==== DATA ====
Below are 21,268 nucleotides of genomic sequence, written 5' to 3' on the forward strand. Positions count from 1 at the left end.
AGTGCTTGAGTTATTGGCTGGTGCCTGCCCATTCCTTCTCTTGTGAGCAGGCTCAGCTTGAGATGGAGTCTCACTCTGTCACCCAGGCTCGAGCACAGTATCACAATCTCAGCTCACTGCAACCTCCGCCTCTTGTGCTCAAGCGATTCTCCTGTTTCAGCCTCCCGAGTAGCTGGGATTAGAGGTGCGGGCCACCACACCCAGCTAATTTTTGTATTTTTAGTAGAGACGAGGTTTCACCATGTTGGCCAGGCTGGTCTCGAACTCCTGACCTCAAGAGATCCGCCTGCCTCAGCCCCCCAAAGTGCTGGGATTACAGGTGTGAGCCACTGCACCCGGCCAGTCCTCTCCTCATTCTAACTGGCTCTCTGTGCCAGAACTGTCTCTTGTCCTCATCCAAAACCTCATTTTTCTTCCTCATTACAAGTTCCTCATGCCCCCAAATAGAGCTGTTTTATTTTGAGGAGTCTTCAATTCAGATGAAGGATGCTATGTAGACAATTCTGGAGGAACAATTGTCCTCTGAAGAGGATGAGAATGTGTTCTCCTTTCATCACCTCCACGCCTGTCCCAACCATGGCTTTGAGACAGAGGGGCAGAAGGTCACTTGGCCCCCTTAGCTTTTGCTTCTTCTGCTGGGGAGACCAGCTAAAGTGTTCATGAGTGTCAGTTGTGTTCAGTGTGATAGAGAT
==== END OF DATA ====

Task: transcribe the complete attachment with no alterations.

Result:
Below are 21,268 nucleotides of genomic sequence, written 5' to 3' on the forward strand. Positions count from 1 at the left end.
AGTGCTTGAGTTATTGGCTGGTGCCTGCCCATTCCTTCTCTTGTGAGCAGGCTCAGCTTGAGATGGAGTCTCACTCTGTCACCCAGGCTCGAGCACAGTATCACAATCTCAGCTCACTGCAACCTCCGCCTCTTGTGCTCAAGCGATTCTCCTGTTTCAGCCTCCCGAGTAGCTGGGATTAGAGGTGCGGGCCACCACACCCAGCTAATTTTTGTATTTTTAGTAGAGACGAGGTTTCACCATGTTGGCCAGGCTGGTCTCGAACTCCTGACCTCAAGAGATCCGCCTGCCTCAGCCCCCCAAAGTGCTGGGATTACAGGTGTGAGCCACTGCACCCGGCCAGTCCTCTCCTCATTCTAACTGGCTCTCTGTGCCAGAACTGTCTCTTGTCCTCATCCAAAACCTCATTTTTCTTCCTCATTACAAGTTCCTCATGCCCCCAAATAGAGCTGTTTTATTTTGAGGAGTCTTCAATTCAGATGAAGGATGCTATGTAGACAATTCTGGAGGAACAATTGTCCTCTGAAGAGGATGAGAATGTGTTCTCCTTTCATCACCTCCACGCCTGTCCCAACCATGGCTTTGAGACAGAGGGGCAGAAGGTCACTTGGCCCCCTTAGCTTTTGCTTCTTCTGCTGGGGAGACCAGCTAAAGTGTTCATGAGTGTCAGTTGTGTTCAGTGTGATAGAGAT